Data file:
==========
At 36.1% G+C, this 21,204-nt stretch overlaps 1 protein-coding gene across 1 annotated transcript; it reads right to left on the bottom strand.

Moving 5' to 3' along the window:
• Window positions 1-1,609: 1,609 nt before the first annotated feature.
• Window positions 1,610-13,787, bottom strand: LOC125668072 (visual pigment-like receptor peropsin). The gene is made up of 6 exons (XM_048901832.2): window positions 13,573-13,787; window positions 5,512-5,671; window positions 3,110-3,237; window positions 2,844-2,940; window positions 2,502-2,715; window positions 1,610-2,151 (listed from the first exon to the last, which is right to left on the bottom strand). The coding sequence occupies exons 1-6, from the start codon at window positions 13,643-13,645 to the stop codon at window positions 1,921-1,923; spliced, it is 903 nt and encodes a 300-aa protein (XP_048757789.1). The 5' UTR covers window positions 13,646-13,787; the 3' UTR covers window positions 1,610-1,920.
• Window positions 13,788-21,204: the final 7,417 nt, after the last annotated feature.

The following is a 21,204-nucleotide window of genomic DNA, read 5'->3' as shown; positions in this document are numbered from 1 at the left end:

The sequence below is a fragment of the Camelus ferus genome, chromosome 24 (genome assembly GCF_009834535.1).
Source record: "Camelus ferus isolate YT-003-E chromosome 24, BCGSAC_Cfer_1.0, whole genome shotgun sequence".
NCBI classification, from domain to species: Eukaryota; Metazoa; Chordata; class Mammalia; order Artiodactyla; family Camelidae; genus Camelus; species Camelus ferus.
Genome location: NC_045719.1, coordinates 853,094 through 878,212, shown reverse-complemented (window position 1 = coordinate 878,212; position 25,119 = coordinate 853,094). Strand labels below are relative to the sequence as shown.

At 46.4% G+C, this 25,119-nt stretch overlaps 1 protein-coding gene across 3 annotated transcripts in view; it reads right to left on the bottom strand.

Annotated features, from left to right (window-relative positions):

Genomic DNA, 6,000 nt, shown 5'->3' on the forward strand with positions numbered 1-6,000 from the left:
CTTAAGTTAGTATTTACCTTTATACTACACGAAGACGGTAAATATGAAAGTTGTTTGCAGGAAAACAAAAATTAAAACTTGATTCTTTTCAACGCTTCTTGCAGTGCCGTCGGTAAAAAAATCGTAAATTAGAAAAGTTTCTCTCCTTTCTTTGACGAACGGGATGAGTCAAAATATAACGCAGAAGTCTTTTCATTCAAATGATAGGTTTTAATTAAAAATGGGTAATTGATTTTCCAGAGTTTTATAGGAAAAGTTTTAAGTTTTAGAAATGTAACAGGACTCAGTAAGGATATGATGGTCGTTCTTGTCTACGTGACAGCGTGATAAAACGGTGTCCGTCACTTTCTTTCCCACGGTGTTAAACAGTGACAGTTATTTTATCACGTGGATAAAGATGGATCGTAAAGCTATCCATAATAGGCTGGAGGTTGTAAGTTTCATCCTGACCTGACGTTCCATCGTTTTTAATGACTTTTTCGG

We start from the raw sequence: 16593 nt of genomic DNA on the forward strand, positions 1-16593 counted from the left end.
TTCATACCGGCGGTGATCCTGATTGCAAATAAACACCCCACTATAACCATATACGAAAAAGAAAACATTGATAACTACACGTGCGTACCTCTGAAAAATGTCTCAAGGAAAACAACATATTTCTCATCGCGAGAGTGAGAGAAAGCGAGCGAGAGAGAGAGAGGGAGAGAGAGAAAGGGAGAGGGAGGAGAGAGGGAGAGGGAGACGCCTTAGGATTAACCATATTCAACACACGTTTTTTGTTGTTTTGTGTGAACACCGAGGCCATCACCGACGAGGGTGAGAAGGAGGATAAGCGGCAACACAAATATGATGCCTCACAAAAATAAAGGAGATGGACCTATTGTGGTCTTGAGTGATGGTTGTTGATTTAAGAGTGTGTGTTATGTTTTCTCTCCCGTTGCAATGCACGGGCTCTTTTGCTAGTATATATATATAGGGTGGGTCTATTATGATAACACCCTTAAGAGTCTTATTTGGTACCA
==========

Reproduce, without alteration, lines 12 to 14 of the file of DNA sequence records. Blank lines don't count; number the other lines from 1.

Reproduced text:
Annotated features, from left to right (window-relative positions):

Genomic DNA, 6,000 nt, shown 5'->3' on the forward strand with positions numbered 1-6,000 from the left:
CTTAAGTTAGTATTTACCTTTATACTACACGAAGACGGTAAATATGAAAGTTGTTTGCAGGAAAACAAAAATTAAAACTTGATTCTTTTCAACGCTTCTTGCAGTGCCGTCGGTAAAAAAATCGTAAATTAGAAAAGTTTCTCTCCTTTCTTTGACGAACGGGATGAGTCAAAATATAACGCAGAAGTCTTTTCATTCAAATGATAGGTTTTAATTAAAAATGGGTAATTGATTTTCCAGAGTTTTATAGGAAAAGTTTTAAGTTTTAGAAATGTAACAGGACTCAGTAAGGATATGATGGTCGTTCTTGTCTACGTGACAGCGTGATAAAACGGTGTCCGTCACTTTCTTTCCCACGGTGTTAAACAGTGACAGTTATTTTATCACGTGGATAAAGATGGATCGTAAAGCTATCCATAATAGGCTGGAGGTTGTAAGTTTCATCCTGACCTGACGTTCCATCGTTTTTAATGACTTTTTCGG